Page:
This is why I’ll never be a fan of building through free agency. Sure looked good over the off season but the end result is dreadful………especially if you’re the one writing those checks.
I think this list is very premature and leaves off the most obvious FA bust on the roster, Dashon Goldston. Michael Johnson will be fine once we add talent around him, take into account he’s been injured and without any real talent its hard to get him off the field to stay fresh. Verner is fine and hardly a bust. It’s hard to know if the problems with the offensive line is talent, coaching or they simply havent played together long enough. I find it hard to believe these players were successful other places and now all of a sudden cant block anyone. Warhop was a Oneil Cousins advocate so that immediately puts his judgement in question. Give them time, hopefully we swap Dotson and Collins and see if we can get better results. McDonald is a rotational type DT and when the talent increases he will be fine in that role. Also its hard to know what impact not having Tedford has had on the whole offense but its very obvious that he would be much better at calling plays and putting players in position to succeed than Arroyo. Football is a chemistry sport and this team simply hasn’t had enough time to know who really fits and who doesn’t, of course some guys have underachieved so far but that list looks a lot longer than the few players mentioned here. Of the 7 teams that hired new coaches last year only 2 have winning records(Lions and Browns)and both teams are considerably better along with lines of scrimmage and at the QB position. Patience although not what we want to hear is what’s needed.
“Michael Johnson will be fine once we add talent around him”
He’s got McDonald and McCoy beside him. Get off Johnson’s johnson and see things as they are…he’s just not that good.
BucDaFuckUp My assessments are realistic not just something to say bc Im mad at the team like you. Disagree with some facts not some corny ass saying that only shows you have no real facts. As for McDonald he was a reserve on a title team not a starter, so that actually makes my point.
Johnson has made a career off of 1 season. Since you are discussing real facts, please indicate which moves Johnson used last year when he piled up those 3.5 sacks over 15 games. The dude is DaQuan Bowers on steroids…oh wait…
On the defensive side of the ball, I can’t find any excuses for poor performances, missed reads, poor tackling and penalties. They should be playing much better.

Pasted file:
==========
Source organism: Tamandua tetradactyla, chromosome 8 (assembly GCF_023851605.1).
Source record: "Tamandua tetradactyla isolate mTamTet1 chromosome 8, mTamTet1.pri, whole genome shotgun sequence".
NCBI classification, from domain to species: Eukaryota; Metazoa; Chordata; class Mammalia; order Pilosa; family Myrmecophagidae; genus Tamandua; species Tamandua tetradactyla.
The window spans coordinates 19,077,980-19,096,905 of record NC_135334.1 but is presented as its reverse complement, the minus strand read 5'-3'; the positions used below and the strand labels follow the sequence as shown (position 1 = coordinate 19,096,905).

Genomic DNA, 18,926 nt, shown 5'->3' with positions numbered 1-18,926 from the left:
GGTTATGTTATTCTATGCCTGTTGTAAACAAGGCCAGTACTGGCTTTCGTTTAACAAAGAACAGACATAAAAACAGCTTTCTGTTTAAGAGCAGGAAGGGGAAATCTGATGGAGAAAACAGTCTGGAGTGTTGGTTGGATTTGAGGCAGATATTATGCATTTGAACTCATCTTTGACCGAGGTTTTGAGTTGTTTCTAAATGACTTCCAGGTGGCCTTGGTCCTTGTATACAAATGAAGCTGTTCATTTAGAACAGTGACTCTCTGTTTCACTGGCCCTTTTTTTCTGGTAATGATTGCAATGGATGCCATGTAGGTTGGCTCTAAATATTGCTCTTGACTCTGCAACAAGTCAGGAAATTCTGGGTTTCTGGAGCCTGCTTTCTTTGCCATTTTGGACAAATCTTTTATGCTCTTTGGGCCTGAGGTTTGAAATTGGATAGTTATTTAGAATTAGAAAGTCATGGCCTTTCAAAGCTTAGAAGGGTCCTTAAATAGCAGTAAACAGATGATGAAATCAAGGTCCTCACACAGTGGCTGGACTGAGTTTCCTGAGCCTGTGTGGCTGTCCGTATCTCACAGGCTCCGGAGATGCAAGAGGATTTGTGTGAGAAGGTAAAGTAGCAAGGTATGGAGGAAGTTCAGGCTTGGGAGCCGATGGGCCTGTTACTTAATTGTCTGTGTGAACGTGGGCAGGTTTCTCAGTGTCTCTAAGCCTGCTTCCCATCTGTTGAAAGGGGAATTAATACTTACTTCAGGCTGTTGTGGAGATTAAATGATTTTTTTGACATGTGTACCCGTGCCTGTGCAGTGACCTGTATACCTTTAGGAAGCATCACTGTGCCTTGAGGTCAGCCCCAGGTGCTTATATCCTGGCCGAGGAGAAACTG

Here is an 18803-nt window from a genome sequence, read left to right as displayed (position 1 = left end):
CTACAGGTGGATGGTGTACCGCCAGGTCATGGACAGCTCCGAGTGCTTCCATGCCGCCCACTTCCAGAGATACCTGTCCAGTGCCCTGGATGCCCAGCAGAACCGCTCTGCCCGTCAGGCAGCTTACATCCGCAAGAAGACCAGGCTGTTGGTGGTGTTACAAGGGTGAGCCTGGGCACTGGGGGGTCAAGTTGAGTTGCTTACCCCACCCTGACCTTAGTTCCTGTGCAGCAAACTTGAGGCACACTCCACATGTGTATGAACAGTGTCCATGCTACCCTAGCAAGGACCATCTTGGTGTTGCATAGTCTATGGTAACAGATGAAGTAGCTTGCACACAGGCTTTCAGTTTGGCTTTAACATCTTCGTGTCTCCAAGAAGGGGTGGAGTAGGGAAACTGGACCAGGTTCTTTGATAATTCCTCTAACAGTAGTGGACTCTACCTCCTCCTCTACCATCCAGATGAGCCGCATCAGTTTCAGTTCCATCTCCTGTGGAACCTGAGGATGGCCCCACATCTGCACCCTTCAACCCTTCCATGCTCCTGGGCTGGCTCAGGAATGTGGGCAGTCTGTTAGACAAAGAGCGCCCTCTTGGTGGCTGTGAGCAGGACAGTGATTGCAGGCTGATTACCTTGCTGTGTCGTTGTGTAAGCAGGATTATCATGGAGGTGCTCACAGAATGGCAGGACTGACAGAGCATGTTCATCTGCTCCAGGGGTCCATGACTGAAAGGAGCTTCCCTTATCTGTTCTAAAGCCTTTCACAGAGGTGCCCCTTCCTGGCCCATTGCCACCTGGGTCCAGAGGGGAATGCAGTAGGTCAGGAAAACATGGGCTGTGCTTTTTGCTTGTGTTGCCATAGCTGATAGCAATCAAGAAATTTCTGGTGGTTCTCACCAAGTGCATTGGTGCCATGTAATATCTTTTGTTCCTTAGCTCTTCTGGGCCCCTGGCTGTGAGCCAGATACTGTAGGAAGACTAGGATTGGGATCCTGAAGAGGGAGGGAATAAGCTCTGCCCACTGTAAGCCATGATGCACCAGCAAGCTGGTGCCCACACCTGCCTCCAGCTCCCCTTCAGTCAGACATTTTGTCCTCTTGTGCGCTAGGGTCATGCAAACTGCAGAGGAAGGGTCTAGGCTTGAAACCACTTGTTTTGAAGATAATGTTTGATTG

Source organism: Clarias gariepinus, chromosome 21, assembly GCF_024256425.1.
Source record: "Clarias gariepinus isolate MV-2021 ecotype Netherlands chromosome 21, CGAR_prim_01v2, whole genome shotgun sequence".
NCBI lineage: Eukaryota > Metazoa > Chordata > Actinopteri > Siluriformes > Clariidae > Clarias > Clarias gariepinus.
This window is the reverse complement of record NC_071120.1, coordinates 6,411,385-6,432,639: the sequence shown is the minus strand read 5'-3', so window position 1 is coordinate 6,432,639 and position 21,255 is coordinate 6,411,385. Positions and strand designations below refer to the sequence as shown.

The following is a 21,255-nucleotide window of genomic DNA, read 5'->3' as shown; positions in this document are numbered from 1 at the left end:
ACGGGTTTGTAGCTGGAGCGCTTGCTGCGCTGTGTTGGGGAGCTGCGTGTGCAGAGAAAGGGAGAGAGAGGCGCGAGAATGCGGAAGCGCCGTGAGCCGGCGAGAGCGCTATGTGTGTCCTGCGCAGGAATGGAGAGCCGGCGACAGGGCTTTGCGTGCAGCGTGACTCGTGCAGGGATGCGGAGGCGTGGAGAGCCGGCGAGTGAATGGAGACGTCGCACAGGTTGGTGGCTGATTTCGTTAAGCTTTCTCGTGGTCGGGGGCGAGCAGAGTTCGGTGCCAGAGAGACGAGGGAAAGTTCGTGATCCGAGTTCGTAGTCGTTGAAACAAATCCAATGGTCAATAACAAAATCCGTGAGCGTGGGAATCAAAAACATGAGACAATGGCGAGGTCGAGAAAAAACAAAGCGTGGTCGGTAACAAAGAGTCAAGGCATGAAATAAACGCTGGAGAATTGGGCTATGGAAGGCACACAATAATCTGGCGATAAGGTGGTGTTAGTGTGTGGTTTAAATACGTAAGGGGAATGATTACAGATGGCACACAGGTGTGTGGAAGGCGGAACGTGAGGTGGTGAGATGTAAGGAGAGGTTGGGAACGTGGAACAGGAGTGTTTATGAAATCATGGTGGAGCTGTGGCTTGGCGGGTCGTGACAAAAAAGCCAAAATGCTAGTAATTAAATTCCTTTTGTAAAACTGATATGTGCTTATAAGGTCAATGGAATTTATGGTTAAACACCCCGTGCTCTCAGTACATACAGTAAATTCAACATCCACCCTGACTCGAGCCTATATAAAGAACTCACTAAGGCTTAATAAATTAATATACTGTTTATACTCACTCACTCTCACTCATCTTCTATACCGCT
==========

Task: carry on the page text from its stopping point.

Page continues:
Even though I like GM, I was shocked by his contract extension. His 4th qtr issues may be a result of the fact that the defense is on the field a lot longer than offense and the fact that one man can’t do it all. Just not sure.
Offensively, I don’t know how to fairly judge the “skilled” players as a lot of success is due to the play-calling and adjustments as a game progresses. With a “rookie” offensive coordinator calling the shots and maybe not being able tosee/ make proper adjustments on the fly, players performances can definitely be impacted.
On the whole, it does look very bleak. When you are discussing the draft beginning in early October, you know your season is in the toilet.
let’s all root for Oakland and Jacksonville. We want that #1 spot.
This is a great article SR. I like how you connect each FA with what you think they should have done and in many cases back it up with data. I only disagree with two of the “What the Bucs should have done’s”. I still think the right move at the time was to bring in McCown. The only other FA at the time is Vick and he’s not better than McCown. But I would rather have McCown or Vick than to tie our franchise to any of the QB’s you named in the draft. It was a bad QB class to begin with and so far none proven to be franchise QB’s. The other “What the Bucs should have done” I would change is the CB’s. What they should have done is keep Revis, not bring in Flowers. We used the money we saved on Revis to bring in Collins, Johnson, Verner and Myers and none of them have played well. If anything we should have kept Revis AND signed Flowers. Flowers at $3 mil isn’t that much money. On a side note, I was blown away to see that PFF only listed Collins as having 1 sack. It seems like he gives up a sack every week!
Thanks Scott. I looked at last year’s FA crop at the time and it wasn’t exactly a who’s who of talent…I think we grabbed a few guys that looked good but haven’t produced…fortunately we didn’t mortgage the farm to get them and we can mostly kick them aside and try again with the next crop and another draft. It’s not like we signed some QB with questionable talent to a huge deal that has in salary cap jail now…we have lots of cap room, and can rectify these problems above. Like some folks above, I too think Verner has actually been a hit not a miss….so maybe not as down overall. Personally, I’m still a huge believer that the ship will only be turned around once we get a real QB…it makes such a huge difference….just look at the Aints – they have a chance every year and it’s 100% about Brees….we’ve never had a QB even close to that calibre (Steve Young debacle aside)….we need Mariota!